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Can You Actually Get Fatter On A Low-Carb Diet?

Posted Aug 24 2008 5:52pm

We all know low-carb is great for weight loss, but can you gain?

When people first start livin' la vida low-carb and come to me with all their wide-eyed inquisitive questions about this and that regarding this truly amazing lifestyle change, I am always happy to share from my own experiences eating this way for the past four years as well as asking some of my low-carb expert friends who are studying, researching, and working daily within the scientific community into why and how the low-carb diet works so well to help people lose weight and improve their health.

One question I received from a reader in the Netherlands has been partially addressed before in a previous blog post. Longtime readers may recall in December 2006 I wrote a blog post entitled "Can Low-Carb Evolve Into Making You Fat?" It was about a ridiculous study done on caterpillars fed a high-protein/low-carb diet that claimed that their metabolism actually changed over time to begin storing the few carbohydrates they did eat into fat. Preposterous to say the least and many of my low-carb expert friends agreed.

But what if it was possible that livin' la vida low-carb could actually make you fatter somehow? It this even within the realm of possibility? That's what my reader wanted to know when he sent me the following e-mail:

Hi Jimmy,

I've been reading all the low-carb/high-fat diet books including Good Calories, Bad Calories by Gary Taubes and I'm following all the major low-carb blogs, too. Of course, I am applying what I've learned and started with The TNT diet from Dr. Jeff Volek and Adam Campbell ever since late October 2007. So far, I have lost 9 kilograms in 3 months and 10 centimeters from my waist. However, ever since I hit that weight of 87 kg, I have been stuck there. So, I have a question for you:

Is it possible for you to actually get fatter on a very low carb diet?

I am like you--I really can't tolerate more than 50 grams of carbs a day. So I only eat avocados for my fruit and I eat the right kind of vegetables. For the rest I eat all kinds of fatty fish (herring, salmon, sardines) as well as beef and pork. I also like sugar-free whipped cream and sometimes I eat mixed natural nuts. I think that's 50-60% fat and the rest is protein with the vegetables. I also take a good multivitamin, fish oil, and potassium.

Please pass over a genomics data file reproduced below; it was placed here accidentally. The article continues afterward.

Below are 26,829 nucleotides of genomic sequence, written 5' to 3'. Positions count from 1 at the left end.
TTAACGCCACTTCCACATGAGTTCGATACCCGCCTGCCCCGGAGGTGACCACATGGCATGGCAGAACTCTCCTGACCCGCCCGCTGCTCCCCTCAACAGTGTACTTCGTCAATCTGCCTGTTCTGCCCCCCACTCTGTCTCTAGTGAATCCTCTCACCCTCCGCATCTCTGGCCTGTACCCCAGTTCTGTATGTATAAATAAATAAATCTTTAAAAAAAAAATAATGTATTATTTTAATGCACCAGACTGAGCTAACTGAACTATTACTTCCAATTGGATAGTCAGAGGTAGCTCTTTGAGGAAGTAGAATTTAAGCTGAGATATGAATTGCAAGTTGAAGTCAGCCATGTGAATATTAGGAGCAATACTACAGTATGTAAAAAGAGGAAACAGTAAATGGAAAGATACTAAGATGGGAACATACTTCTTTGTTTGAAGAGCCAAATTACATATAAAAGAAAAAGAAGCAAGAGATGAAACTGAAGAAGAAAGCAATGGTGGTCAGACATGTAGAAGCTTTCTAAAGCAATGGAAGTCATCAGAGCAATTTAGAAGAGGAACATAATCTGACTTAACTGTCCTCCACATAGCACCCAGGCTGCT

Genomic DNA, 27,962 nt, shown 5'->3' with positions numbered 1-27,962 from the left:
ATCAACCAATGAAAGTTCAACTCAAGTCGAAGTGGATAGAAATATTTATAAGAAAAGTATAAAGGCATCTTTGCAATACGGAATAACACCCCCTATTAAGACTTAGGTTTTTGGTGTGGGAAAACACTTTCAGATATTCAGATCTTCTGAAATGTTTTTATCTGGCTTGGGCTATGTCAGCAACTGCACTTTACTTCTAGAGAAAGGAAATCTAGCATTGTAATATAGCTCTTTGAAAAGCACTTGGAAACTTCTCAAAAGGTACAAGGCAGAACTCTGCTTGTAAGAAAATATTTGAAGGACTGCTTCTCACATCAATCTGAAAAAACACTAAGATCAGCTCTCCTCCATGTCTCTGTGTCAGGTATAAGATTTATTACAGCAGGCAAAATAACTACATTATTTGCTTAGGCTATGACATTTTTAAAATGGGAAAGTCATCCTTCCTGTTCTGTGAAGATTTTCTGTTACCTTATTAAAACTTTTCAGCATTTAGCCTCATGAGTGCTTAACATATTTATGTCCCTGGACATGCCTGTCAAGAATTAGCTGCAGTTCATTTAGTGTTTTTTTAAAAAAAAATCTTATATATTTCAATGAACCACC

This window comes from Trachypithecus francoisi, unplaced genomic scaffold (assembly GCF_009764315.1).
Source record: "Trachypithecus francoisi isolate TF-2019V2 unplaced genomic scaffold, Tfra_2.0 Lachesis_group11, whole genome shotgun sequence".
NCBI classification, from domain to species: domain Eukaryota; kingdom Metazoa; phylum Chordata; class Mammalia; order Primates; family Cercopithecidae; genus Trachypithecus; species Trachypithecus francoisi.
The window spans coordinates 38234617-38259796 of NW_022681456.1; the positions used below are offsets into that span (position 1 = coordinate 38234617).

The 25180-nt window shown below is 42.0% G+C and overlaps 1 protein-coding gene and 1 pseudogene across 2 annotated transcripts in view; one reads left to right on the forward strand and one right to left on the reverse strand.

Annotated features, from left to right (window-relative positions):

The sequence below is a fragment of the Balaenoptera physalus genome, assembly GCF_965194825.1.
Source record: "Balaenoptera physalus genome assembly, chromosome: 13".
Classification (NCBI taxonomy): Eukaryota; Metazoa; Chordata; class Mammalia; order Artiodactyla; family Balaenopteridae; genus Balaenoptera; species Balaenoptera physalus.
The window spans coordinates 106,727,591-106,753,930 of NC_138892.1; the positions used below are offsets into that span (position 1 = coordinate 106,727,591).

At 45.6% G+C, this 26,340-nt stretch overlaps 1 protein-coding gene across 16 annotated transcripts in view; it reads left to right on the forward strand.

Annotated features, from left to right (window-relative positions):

So I'll ask it again: Is it possible to store fat with such a diet? I measure myself every now and then and my waist size can fluctuate from 84 cm to 89 cm. That's happened a lot lately. I travel a lot visiting clients and I only eat nuts with some cranberries. But that has resulted in the extra centimeters.

Can you eat too many calories on low-carb? As far as I can tell, I never eat much more than 2500 calories (most of the time it's more like 2100) and I am 6'2" and weigh 87 kilograms. For exercise, I run three times a week for an hour.

As I understand it, Gary Taubes says being overweight is NOT caused by eating too many calories, but is caused by too much insulin released in the body from eating too many carbs. So why am I getting fatter?

WOW, what a loaded question and one that is certainly worth taking up as an important topic again here at my blog. I've addressed this sensitive subject of weight gain while on low-carb before and I even talked this week about how my weight has gone up by about 30 pounds ever since I started weight lifting in December 2007 (thanks to everyone who has offered their various opinions about this, by the way! I really appreciate it!). But can you REALLY get fatter on a low-carb diet? Is it metabolically possible to gain weight while eating this way?

To answer this question, I asked one of the most knowledgeable and highly-respected low-carb scientists of our day Dr. Richard Feinman from SUNY Downstate in Brooklyn, New York and Co-Editor-In-Chief of Nutrition & Metabolism to answer my reader's question. Here's what Dr. Feinman wrote:

Gary Taubes' position is an exaggeration. The way we describe it to medical students is that insulin (via carbohydrate) is like the handle on a faucet. The handle regulates the flow from dietary fat into stored fat. If you turn down the handle, the flow is drastically reduced but if you supply enough fluid pressure from the reservoir, you will increase the rate through the faucet--it's not a perfect analogy but you get the idea.

Remember that there is always insulin--whereas insulin turns off production of glucagon (the hormone that signals low glucose). And glucagon turns on insulin production. For many people--my guess is probably half the male population--keeping carbs low makes it very hard to overpower the inhibition in the fat storage mechanism but for some people the level of total calories that is required to continue to lose weight may be very low indeed.